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Biblical Narrative as Ethics?

The Limits of Exemplarity in Ancient Jewish Literature

In: Dead Sea Discoveries
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  • 1 The University of North Carolina at Chapel HillUSAChapel Hill, NC
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Abstract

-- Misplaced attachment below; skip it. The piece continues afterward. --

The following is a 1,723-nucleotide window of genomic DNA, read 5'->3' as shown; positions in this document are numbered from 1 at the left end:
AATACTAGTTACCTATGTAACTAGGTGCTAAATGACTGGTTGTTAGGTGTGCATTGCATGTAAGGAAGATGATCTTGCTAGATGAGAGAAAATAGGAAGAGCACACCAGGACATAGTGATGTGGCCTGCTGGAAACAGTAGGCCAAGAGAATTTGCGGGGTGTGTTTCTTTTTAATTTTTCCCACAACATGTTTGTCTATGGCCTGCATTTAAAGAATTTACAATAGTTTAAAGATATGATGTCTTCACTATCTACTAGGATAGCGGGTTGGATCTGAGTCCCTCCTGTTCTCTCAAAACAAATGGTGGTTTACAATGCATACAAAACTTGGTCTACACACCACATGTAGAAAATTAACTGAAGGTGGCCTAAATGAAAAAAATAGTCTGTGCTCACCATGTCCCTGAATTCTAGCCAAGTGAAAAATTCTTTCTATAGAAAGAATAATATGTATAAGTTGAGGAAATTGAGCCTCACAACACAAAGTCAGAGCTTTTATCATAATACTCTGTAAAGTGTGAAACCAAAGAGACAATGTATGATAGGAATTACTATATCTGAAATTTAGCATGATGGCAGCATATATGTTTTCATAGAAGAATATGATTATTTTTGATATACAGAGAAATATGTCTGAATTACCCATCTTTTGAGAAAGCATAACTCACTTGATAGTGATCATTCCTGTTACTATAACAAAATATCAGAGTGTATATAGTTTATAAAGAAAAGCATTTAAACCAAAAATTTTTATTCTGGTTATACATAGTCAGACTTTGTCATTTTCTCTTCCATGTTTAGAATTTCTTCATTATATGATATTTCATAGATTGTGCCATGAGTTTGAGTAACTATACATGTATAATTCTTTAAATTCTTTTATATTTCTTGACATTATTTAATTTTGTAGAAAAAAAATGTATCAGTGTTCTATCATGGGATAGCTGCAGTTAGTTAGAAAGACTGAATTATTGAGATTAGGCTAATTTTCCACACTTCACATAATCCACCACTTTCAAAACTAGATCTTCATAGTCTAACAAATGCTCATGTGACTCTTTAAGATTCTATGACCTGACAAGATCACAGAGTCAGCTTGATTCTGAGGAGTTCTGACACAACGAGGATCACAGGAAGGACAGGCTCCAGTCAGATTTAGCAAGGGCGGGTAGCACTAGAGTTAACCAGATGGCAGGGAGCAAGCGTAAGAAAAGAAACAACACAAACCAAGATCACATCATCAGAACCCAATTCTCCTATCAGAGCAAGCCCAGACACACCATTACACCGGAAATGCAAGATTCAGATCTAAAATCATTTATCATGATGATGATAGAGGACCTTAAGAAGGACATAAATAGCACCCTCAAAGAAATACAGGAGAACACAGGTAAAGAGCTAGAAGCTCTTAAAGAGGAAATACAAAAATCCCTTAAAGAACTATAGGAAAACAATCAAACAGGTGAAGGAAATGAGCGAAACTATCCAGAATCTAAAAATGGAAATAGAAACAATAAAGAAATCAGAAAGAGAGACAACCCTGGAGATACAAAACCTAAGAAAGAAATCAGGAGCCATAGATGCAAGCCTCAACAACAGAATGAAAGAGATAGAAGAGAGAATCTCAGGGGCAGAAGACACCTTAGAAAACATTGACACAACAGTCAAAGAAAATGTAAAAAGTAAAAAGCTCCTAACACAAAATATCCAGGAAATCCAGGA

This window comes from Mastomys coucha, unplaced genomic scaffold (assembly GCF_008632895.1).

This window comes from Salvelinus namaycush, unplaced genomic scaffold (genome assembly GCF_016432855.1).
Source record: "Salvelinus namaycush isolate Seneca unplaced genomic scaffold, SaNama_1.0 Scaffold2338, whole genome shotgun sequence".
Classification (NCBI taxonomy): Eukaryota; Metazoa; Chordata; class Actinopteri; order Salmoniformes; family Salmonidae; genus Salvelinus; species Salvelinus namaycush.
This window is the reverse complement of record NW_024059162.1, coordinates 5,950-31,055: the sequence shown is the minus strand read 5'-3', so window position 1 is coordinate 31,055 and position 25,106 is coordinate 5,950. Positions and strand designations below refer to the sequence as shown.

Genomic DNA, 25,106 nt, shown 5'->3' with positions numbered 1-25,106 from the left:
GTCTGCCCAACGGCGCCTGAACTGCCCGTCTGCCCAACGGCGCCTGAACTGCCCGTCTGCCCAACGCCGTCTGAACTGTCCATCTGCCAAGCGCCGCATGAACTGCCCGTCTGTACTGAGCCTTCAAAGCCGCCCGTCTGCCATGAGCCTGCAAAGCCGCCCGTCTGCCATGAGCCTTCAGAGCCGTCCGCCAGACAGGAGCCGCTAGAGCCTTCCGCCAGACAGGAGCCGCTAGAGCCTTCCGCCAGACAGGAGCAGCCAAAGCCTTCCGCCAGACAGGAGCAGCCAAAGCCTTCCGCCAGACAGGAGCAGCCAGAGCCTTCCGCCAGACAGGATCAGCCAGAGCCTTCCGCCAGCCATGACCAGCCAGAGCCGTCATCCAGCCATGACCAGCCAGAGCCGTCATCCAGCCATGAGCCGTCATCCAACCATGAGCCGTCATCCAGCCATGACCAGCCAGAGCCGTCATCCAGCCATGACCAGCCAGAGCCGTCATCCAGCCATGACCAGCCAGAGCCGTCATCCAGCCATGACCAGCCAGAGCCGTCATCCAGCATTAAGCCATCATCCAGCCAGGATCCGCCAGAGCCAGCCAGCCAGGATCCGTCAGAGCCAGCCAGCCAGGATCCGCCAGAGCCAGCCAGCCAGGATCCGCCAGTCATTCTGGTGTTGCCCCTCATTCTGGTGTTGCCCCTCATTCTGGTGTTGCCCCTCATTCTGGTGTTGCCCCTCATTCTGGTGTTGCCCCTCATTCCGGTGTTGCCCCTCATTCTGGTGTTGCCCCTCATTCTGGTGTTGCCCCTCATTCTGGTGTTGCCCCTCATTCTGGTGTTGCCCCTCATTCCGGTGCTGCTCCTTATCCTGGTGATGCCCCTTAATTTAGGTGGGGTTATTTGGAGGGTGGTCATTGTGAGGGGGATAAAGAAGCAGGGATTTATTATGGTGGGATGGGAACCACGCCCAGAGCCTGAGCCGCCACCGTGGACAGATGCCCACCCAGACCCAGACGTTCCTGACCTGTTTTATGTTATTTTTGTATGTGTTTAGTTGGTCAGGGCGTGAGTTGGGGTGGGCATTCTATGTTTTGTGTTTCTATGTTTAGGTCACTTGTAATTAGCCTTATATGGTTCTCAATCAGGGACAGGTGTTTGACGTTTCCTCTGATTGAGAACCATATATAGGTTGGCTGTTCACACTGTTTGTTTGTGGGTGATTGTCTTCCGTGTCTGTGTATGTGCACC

This paper considers whether biblical narrative was used as part of a technology of the self in Jewish antiquity. Many have seen the assumption that Israel’s ancestors were perfect and, hence, worthy of imitation as essential to the Bible’s identity as Scripture around the turn of the Common Era. Recently several scholars have detailed the specific dynamics of exemplarity among certain readers of the Bible, such as Philo, particularly in light of Hellenistic and Roman models. Such work draws attention to the relative lack of explicit attestation for such a practice in much of ancient Jewish literature. As a next step, we need to further delineate what constitutes a literary practice of exemplarity and explore alternatives or additions to it, such as memorialization. To do so, this paper examines a range of texts, including the Genesis Apocryphon, the Book of Jubilees, Ben Sira, Philo, Josephus, and the rabbinic collection, Genesis Rabbah.

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